Canadian Employment Law Today

September 26, 2018

Focuses on human resources law from a business perspective, featuring news and cases from the courts, in-depth articles on legal trends and insights from top employment lawyers across Canada.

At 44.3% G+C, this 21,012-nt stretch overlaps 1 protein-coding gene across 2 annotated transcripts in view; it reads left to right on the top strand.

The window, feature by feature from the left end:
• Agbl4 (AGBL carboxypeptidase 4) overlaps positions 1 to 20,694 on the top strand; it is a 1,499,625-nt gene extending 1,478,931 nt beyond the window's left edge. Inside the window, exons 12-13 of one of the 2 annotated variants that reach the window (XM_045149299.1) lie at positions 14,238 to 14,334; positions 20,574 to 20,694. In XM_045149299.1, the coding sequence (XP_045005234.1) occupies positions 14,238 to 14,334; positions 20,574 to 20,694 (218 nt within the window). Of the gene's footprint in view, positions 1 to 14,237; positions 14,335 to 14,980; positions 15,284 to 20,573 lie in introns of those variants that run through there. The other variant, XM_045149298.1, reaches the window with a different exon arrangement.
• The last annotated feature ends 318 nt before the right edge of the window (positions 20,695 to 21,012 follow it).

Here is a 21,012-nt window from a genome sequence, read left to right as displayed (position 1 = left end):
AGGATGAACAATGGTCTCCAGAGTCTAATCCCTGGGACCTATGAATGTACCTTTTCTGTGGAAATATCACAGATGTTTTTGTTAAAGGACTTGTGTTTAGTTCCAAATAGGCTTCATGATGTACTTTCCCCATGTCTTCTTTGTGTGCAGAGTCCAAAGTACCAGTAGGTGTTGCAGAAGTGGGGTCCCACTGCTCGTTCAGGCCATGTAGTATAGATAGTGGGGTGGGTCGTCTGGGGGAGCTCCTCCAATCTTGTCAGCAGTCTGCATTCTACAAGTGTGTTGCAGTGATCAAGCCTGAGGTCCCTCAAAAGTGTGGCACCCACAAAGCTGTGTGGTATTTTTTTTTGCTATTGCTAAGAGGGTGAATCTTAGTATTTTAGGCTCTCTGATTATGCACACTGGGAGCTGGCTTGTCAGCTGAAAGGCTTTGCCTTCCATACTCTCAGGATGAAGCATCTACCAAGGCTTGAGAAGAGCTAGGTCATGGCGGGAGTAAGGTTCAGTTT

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©2018 Thomson Reuters Canada Ltd. All rights reserved. No part of this publication may be reproduced, stored in a retrieval system, or transmitted, in any form or by any means, electronic, mechanical, photocopying, recording or otherwise, without the prior written permission of the publisher. The publisher is not engaged in rendering legal, accounting or other professional advice. If legal advice or other expert assistance is required, the services of a competent professional should be sought. The analysis contained herein represents the opinion of the authors and should in no way be construed as being either official or unofficial policy of any governmental body. We acknowledge the financial support of the Government of Canada, through the Publications Assistance Program (PAP), toward our mailing costs. GST #897176350 Published biweekly 22 times a year Subscription rate: $308 per year CUSTOMER SERVICE Tel: (416) 609-3800 (Toronto) (800) 387-5164 (outside Toronto) Fax: (416) 298-5082 (Toronto) (877) 750-9041 (outside Toronto) E-mail: customersupport. Website: Thomson Reuters Canada Ltd. One Corporate Plaza 2075 Kennedy Road, Toronto, Ontario, Canada M1T 3V4 Director, Media Solutions, Canada: Karen Lorimer Publisher/Editor in Chief: Todd Humber Editor: Jeffrey R. Smith E-mail: Sales Manager: Paul Burton Email: Phone: (416) 649-9928 Emplo y ment Law Today Canad ad a ian How would you handle this case? Read the facts and see if the judge agrees YOU MAKE THE CALL 8 YOU MAKE THE CALL Was the dental clinic entitled to withhold the worker's last paycheque? OR Was the worker entitled to her last paycheque? Employer wants payback with worker's last paycheque THIS INSTALMENT of You Make the Call features an offi ce manager who had her fi nal paycheque withheld after she quit. Sanjeeta ibault worked as an offi ce manager for Smiles on Sparks, an Ottawa dental clinic operated by Halpin Dentistry Professional Corporation, starting in Octo- ber 2013. ibault had various duties around the clinic, including managing payroll. In January 2014, the clinic implemented an electronic pay system in which employ- ees logged their start and end times as well as lunch breaks on every shift by computer. As offi ce manager, ibault was the administra- tor of the system, so she sometimes had to login for others to correct errors or as her- self to correct her own errors in the system. e only other person who had access to the administrative side of the system was the dentist who owned the clinic and he only ac- cessed it occasionally. ibault printed out reports showing the hours each employee worked and calculated their wages and de- ductions for their paycheques. e dentist then reviewed the documents and signed the cheques. In December 2013, the dentist agreed to an increase in ibault's wages, which she added into the pay system. ibault imple- mented another raise in January 2015 after her workload increased, but the dentist de- nied approving this raise. ibault went on maternity leave on Dec. 1, 2015, but sometimes came into the offi ce. She said she did some work during this time, though the dentist believed she was mainly socializing. She returned to work in July 2016, claiming the dentist asked her to come back early. She entered another raise to her wages in the pay system, which she claimed was the clinic's inducement to return early. After ibault returned from her mater- nity leave, the dentist grew suspicious when she claimed he owed her money but didn't explain why. He went into the pay system and reviewed ibault's hours, which led to the discovery that she had increased her wage rate without his approval. He changed the password to the system and confronted ibault. Two weeks later, ibault didn't report to work. She phoned another employee at the clinic and said she wouldn't be returning. e dentist reviewed the pay records some more and discovered what he believed were manipulations of the time clock, including: • 66 work days where ibault either didn't register a lunch break or a very short one a few seconds long, though she took breaks between 30 and 90 minutes every day be- fore the electronic system was introduced. • More than $10,000 in cheques issued to ibault and her husband while she was on maternity leave receiving employ- ment insurance benefi ts, which the clinic identifi ed as loans. ibault claimed these were for work done during her leave, but the dentist believed any hours she worked didn't earn the amount on the cheques. • Inaccurate conversion of time worked into decimals of hours (for example, calculat- ing 80.79 hours as 80 hours plus 79 min- utes, or 81.19 hours), resulting in her being overpaid by four hours. • ibault didn't "clock out" on two occa- sions while having dental work done in the offi ce for a total of 5 hours and 47 minutes. e clinic withheld ibault's last pay- cheque to make up for the overpayments she had made to herself and the failure to pay back the loans given to her and her husband during her maternity leave. ibault fi led a claim for her withheld wages. IF YOU SAID the dental clinic was entitled to withhold the worker's last paycheque to compensate for the overpayments, you're right. e Ontario Labour Relations Board determined that ibault was overpaid when she didn't report taking a break, gave herself unauthorized raises, calculated deci- mals incorrectly on her hours, and received pay while undergoing dental treatment. ese overpayments were all the direct re- sult of ibault's actions — whether inadver- tent or deliberate — of which the dentist was unaware until near the end of ibault's em- ployment. e clinic was entitled to recover the overpayments, said the board. However, the amount from the cheques issued to ibault during her maternity leave were not recoverable, as it was unclear whether the money was for hours worked or loans. If the former, ibault didn't declare the income and if the latter, a loan cannot be a reason to withhold wages, the board said. e overpayments for which ibault was responsible totalled almost $2,000, which was more than the amount of her last paycheque. As a result, the dental clinic was entitled to withhold ibault's last paycheque to recov- er some of the money she owed. See Halpin Dentistry Professional Corp. v. ibault, 2018 CarswellOnt 13453 (Ont. Lab. Rel. Bd.).